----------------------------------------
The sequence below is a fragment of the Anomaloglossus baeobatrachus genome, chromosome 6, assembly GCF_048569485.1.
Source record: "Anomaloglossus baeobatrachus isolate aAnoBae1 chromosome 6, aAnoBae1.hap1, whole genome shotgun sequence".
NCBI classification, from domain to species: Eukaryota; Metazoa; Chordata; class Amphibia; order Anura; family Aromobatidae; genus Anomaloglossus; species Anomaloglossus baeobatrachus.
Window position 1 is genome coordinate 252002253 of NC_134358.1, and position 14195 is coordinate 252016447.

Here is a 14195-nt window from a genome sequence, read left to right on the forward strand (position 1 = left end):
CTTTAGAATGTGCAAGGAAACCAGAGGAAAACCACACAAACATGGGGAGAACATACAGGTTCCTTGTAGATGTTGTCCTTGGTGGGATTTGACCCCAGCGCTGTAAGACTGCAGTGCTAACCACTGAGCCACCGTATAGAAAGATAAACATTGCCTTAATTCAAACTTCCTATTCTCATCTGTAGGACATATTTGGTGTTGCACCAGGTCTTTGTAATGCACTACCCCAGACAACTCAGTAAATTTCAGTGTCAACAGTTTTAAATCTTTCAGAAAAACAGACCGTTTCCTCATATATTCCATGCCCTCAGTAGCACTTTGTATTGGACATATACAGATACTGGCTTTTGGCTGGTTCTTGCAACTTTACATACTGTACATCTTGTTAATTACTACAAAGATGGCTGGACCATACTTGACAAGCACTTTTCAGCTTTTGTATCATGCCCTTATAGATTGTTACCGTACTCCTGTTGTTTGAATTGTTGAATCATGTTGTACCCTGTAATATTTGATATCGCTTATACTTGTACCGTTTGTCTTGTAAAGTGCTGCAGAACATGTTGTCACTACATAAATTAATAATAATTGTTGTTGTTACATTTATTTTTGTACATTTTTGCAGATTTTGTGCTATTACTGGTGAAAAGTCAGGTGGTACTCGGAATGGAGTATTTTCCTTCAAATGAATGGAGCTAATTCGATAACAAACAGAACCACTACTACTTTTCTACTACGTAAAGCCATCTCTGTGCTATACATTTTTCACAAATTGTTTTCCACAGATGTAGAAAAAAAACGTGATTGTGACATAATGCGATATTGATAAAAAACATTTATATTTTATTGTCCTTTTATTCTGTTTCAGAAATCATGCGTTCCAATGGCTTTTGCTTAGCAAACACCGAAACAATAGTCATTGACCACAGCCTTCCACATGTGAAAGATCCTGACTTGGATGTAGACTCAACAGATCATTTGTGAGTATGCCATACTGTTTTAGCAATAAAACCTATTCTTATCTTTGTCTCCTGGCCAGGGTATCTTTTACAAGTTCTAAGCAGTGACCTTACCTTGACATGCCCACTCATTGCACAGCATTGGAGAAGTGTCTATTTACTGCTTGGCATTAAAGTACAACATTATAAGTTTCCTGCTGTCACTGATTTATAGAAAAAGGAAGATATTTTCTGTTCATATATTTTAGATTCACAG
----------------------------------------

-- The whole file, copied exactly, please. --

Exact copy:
The sequence below is a fragment of the Anomaloglossus baeobatrachus genome, chromosome 6, assembly GCF_048569485.1.
Source record: "Anomaloglossus baeobatrachus isolate aAnoBae1 chromosome 6, aAnoBae1.hap1, whole genome shotgun sequence".
NCBI classification, from domain to species: Eukaryota; Metazoa; Chordata; class Amphibia; order Anura; family Aromobatidae; genus Anomaloglossus; species Anomaloglossus baeobatrachus.
Window position 1 is genome coordinate 252002253 of NC_134358.1, and position 14195 is coordinate 252016447.

Here is a 14195-nt window from a genome sequence, read left to right on the forward strand (position 1 = left end):
CTTTAGAATGTGCAAGGAAACCAGAGGAAAACCACACAAACATGGGGAGAACATACAGGTTCCTTGTAGATGTTGTCCTTGGTGGGATTTGACCCCAGCGCTGTAAGACTGCAGTGCTAACCACTGAGCCACCGTATAGAAAGATAAACATTGCCTTAATTCAAACTTCCTATTCTCATCTGTAGGACATATTTGGTGTTGCACCAGGTCTTTGTAATGCACTACCCCAGACAACTCAGTAAATTTCAGTGTCAACAGTTTTAAATCTTTCAGAAAAACAGACCGTTTCCTCATATATTCCATGCCCTCAGTAGCACTTTGTATTGGACATATACAGATACTGGCTTTTGGCTGGTTCTTGCAACTTTACATACTGTACATCTTGTTAATTACTACAAAGATGGCTGGACCATACTTGACAAGCACTTTTCAGCTTTTGTATCATGCCCTTATAGATTGTTACCGTACTCCTGTTGTTTGAATTGTTGAATCATGTTGTACCCTGTAATATTTGATATCGCTTATACTTGTACCGTTTGTCTTGTAAAGTGCTGCAGAACATGTTGTCACTACATAAATTAATAATAATTGTTGTTGTTACATTTATTTTTGTACATTTTTGCAGATTTTGTGCTATTACTGGTGAAAAGTCAGGTGGTACTCGGAATGGAGTATTTTCCTTCAAATGAATGGAGCTAATTCGATAACAAACAGAACCACTACTACTTTTCTACTACGTAAAGCCATCTCTGTGCTATACATTTTTCACAAATTGTTTTCCACAGATGTAGAAAAAAAACGTGATTGTGACATAATGCGATATTGATAAAAAACATTTATATTTTATTGTCCTTTTATTCTGTTTCAGAAATCATGCGTTCCAATGGCTTTTGCTTAGCAAACACCGAAACAATAGTCATTGACCACAGCCTTCCACATGTGAAAGATCCTGACTTGGATGTAGACTCAACAGATCATTTGTGAGTATGCCATACTGTTTTAGCAATAAAACCTATTCTTATCTTTGTCTCCTGGCCAGGGTATCTTTTACAAGTTCTAAGCAGTGACCTTACCTTGACATGCCCACTCATTGCACAGCATTGGAGAAGTGTCTATTTACTGCTTGGCATTAAAGTACAACATTATAAGTTTCCTGCTGTCACTGATTTATAGAAAAAGGAAGATATTTTCTGTTCATATATTTTAGATTCACAG